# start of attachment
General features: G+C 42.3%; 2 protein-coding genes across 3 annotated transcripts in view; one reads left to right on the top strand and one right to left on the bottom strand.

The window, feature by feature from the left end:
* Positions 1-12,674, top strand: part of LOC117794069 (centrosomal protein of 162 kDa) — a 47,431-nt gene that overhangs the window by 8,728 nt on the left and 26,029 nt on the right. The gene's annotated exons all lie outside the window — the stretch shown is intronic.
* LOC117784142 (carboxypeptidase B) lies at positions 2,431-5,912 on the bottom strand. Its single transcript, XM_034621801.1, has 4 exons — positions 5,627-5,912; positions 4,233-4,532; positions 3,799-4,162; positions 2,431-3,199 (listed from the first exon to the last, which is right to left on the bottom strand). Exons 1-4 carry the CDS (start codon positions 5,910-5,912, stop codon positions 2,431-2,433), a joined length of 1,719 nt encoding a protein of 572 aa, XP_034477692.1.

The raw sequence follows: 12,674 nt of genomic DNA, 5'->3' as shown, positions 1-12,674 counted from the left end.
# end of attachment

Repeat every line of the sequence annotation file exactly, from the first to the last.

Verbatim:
General features: G+C 42.3%; 2 protein-coding genes across 3 annotated transcripts in view; one reads left to right on the top strand and one right to left on the bottom strand.

The window, feature by feature from the left end:
* Positions 1-12,674, top strand: part of LOC117794069 (centrosomal protein of 162 kDa) — a 47,431-nt gene that overhangs the window by 8,728 nt on the left and 26,029 nt on the right. The gene's annotated exons all lie outside the window — the stretch shown is intronic.
* LOC117784142 (carboxypeptidase B) lies at positions 2,431-5,912 on the bottom strand. Its single transcript, XM_034621801.1, has 4 exons — positions 5,627-5,912; positions 4,233-4,532; positions 3,799-4,162; positions 2,431-3,199 (listed from the first exon to the last, which is right to left on the bottom strand). Exons 1-4 carry the CDS (start codon positions 5,910-5,912, stop codon positions 2,431-2,433), a joined length of 1,719 nt encoding a protein of 572 aa, XP_034477692.1.

The raw sequence follows: 12,674 nt of genomic DNA, 5'->3' as shown, positions 1-12,674 counted from the left end.